Mandela’s village awaits the final return of their son
In Nelson Mandela's childhood village of Qunu residents are solemnly preparing for the final return of their beloved son, who will be laid to rest among them a week from now.
Elderly men in the picturesque village dotted with traditional round huts bow their heads and lower their voices when they speak of the anti-apartheid hero who has “returned to his ancestors”.
Here there has been no explosion of public emotion as seen in Johannesburg, no singing to celebrate Mandela’s 95 years, no all-night vigils.
His home, overlooking the hills and valleys of the Eastern Cape — where Mandela said he spent his happiest childhood days — is sombre and eerily quiet.
“We are in mourning, he deserves our greatest last respects,” said Chief Mfundo Mtirara, Mandela’s nephew.
Mtirara had the difficult task of breaking the news of Mandela’s death to some close relatives.
“A great man is gone, we are deeply saddened, even though we knew that this day would come,” he said.
“He deserved our respects while he was still alive, we are going to continue to give him that respect even in death,” said Mtirara, who lives near Mandela’s homestead.
The town will next week hold a public memorial service for the revered leader, affectionately known by his clan name, Madiba.
Mtirara said a delegation from the village, including Dalindyebo, the king of Mandela’s Thembu clan, will travel to Johannesburg on Saturday to meet members of the Mandela family and hear about burial plans.
At the estate that Mandela built after his release from prison in 1990, armed soldiers and policemen stand guard.
The busy road near the house has been closed to traffic in preparation for the influx of luminaries and mourners expected to descend on this rural village.
Motorists have been diverted to dusty back roads.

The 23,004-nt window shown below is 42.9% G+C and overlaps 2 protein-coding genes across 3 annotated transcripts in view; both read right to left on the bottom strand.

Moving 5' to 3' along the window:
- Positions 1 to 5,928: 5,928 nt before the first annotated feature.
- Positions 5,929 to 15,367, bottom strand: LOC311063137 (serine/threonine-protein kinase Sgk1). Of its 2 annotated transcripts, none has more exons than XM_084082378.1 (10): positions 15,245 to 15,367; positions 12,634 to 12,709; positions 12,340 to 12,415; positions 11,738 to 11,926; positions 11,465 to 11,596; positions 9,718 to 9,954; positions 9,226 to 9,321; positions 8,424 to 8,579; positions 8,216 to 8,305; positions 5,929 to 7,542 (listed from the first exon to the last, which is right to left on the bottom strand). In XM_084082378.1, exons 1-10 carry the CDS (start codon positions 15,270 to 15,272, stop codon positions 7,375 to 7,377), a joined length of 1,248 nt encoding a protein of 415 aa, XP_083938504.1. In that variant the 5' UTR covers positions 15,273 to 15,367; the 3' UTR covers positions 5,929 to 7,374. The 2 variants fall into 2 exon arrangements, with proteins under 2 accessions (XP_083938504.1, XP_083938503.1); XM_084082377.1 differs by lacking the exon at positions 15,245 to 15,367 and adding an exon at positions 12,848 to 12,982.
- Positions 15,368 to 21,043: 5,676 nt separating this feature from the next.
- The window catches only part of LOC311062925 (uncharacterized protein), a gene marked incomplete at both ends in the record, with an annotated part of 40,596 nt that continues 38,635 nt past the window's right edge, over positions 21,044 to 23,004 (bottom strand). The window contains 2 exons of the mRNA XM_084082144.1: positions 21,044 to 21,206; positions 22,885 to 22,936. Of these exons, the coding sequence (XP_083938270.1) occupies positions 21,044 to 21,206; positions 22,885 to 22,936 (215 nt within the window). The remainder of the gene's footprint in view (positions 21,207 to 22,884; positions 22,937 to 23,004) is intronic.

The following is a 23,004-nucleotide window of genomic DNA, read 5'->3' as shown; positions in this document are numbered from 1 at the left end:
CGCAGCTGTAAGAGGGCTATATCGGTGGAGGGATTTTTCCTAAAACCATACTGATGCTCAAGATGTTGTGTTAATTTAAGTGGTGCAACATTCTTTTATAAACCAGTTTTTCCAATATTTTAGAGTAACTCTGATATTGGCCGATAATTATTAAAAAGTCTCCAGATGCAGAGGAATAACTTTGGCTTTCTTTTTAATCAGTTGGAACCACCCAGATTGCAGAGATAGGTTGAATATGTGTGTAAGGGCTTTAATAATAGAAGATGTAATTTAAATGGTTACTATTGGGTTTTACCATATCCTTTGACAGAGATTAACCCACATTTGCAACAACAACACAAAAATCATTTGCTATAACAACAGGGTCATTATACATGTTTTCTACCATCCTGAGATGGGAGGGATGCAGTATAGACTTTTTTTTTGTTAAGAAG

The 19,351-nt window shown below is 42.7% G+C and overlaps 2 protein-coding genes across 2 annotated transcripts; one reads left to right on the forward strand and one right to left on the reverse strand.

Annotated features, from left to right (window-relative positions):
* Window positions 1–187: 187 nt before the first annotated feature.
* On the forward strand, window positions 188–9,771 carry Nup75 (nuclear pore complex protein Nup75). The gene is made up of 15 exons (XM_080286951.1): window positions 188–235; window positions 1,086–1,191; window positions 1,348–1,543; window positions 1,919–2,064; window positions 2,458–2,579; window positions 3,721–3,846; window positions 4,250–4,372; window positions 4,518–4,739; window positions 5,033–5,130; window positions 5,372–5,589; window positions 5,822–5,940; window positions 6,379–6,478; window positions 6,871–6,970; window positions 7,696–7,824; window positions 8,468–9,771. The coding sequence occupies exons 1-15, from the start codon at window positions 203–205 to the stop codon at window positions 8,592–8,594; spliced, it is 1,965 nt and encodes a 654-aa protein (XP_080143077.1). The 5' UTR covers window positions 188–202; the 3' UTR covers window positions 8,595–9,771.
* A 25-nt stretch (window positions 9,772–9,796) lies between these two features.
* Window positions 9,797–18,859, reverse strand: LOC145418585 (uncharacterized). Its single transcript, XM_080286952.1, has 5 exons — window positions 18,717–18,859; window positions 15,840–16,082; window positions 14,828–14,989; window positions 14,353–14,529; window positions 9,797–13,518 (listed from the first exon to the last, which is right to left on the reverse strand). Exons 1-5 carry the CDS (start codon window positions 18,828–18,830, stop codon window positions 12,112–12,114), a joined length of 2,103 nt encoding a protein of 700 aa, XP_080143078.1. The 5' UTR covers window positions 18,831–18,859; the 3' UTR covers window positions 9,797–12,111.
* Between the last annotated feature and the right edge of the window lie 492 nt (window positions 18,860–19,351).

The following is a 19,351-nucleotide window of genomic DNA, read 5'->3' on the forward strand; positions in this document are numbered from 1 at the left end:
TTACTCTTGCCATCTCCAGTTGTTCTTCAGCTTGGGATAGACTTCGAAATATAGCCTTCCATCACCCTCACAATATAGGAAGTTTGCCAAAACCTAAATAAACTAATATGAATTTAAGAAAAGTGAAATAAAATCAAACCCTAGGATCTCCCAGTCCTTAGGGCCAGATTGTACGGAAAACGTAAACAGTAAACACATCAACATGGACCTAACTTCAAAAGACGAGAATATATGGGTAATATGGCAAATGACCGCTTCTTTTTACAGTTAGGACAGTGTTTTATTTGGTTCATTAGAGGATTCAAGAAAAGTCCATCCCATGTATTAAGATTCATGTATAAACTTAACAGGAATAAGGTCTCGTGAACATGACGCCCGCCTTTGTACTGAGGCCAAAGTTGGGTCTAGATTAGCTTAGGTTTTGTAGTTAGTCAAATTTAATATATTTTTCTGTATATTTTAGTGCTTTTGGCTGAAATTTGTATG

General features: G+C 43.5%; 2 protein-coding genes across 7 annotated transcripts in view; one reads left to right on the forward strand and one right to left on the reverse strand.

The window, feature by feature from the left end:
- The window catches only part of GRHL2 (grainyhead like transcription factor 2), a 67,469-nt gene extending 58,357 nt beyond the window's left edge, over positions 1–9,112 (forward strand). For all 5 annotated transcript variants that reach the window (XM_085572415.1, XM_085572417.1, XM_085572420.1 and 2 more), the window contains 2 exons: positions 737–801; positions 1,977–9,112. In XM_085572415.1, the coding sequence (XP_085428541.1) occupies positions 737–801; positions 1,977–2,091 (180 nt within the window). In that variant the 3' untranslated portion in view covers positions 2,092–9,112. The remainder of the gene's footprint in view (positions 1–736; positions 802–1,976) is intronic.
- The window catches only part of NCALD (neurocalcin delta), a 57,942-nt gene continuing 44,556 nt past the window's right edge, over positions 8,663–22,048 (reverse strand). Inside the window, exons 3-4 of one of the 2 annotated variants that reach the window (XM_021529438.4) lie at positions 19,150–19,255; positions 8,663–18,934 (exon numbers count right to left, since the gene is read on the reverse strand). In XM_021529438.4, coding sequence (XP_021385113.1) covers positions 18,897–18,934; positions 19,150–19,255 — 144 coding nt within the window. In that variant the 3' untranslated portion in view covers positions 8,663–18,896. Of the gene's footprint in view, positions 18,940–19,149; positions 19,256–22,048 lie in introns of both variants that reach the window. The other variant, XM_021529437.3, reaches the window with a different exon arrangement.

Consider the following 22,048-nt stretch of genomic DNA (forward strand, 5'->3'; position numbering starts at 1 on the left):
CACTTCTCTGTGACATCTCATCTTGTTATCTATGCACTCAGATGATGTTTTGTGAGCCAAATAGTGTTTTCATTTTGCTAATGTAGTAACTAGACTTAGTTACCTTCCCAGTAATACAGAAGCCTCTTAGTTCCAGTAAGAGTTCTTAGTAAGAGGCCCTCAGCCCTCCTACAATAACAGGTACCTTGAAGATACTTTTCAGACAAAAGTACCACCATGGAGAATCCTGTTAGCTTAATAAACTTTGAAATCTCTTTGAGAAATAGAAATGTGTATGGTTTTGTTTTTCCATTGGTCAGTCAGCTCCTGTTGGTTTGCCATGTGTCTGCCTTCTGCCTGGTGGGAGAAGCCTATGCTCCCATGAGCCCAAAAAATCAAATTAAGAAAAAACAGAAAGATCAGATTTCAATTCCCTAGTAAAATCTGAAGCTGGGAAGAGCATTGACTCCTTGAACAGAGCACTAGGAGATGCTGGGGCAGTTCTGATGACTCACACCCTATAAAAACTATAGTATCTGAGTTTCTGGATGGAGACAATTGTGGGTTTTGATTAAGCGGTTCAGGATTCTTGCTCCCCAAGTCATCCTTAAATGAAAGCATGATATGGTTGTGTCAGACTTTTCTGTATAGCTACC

Pipe-smoking old men idled along the village’s many footpaths, often stopping to chat to peers about Madiba’s passing.
“He was given to us by the ancestors, now he has returned to them,” Albert Njokweni while herding his sheep.
“The old man lived a long and difficult life, but it was that difficulty that brought us freedom. Now it’s time for him to rest amongst his people,” he said.
“I don’t think this village will ever see a person like him again. We are thankful to have called him one of our own,” Njokweni said.
In the nearby town of Mthatha, where Mandela went to school and which has a museum dedicated to him, flags are flying at half mast, with posters of him hanging from lamp posts.
A local supermarket displayed a large image of the anti-apartheid icon with the message: “Rest in peace Nelson Mandela. You were a legend, a father and most of all our leader.”
Despite his global icon status and years of isolation at Robben Island prison, Mandela never lost touch with his traditional roots.
Of royal lineage, he once arrived in court during his Rivonia trial decked out in full Xhosa regalia.
Mandela returned after 27 years in prison as a free man to Qunu, where his parents and children are buried in a family graveyard.
President Jacob Zuma announced a 10-day mourning period for Mandela.
His body will lie in state in Pretoria for three days after that before the burial in Qunu on December 15.
That is the day his villagers say will be the hardest.